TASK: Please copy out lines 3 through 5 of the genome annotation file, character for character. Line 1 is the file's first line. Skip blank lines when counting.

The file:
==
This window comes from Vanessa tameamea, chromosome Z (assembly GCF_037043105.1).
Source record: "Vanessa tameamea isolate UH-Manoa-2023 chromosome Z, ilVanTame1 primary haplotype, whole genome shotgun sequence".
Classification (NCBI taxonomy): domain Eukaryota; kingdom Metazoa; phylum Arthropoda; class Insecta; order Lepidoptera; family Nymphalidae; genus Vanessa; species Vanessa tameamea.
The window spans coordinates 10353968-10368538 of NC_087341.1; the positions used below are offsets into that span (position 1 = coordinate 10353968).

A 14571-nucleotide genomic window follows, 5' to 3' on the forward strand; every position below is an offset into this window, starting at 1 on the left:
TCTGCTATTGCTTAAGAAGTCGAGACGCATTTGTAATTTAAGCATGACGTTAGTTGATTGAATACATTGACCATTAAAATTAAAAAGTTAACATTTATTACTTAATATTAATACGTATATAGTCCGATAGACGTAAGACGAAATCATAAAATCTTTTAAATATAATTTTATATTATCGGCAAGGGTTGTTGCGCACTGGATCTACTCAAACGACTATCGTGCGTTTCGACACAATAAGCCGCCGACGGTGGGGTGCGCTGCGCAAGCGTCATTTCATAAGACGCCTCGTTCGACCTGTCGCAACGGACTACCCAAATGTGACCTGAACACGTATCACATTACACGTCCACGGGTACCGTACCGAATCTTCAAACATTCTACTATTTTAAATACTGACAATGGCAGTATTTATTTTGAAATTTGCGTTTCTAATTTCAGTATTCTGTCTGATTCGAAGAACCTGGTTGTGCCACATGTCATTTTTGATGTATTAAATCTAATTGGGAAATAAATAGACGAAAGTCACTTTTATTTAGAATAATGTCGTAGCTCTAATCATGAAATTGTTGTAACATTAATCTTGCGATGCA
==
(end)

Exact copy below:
Classification (NCBI taxonomy): domain Eukaryota; kingdom Metazoa; phylum Arthropoda; class Insecta; order Lepidoptera; family Nymphalidae; genus Vanessa; species Vanessa tameamea.
The window spans coordinates 10353968-10368538 of NC_087341.1; the positions used below are offsets into that span (position 1 = coordinate 10353968).

A 14571-nucleotide genomic window follows, 5' to 3' on the forward strand; every position below is an offset into this window, starting at 1 on the left: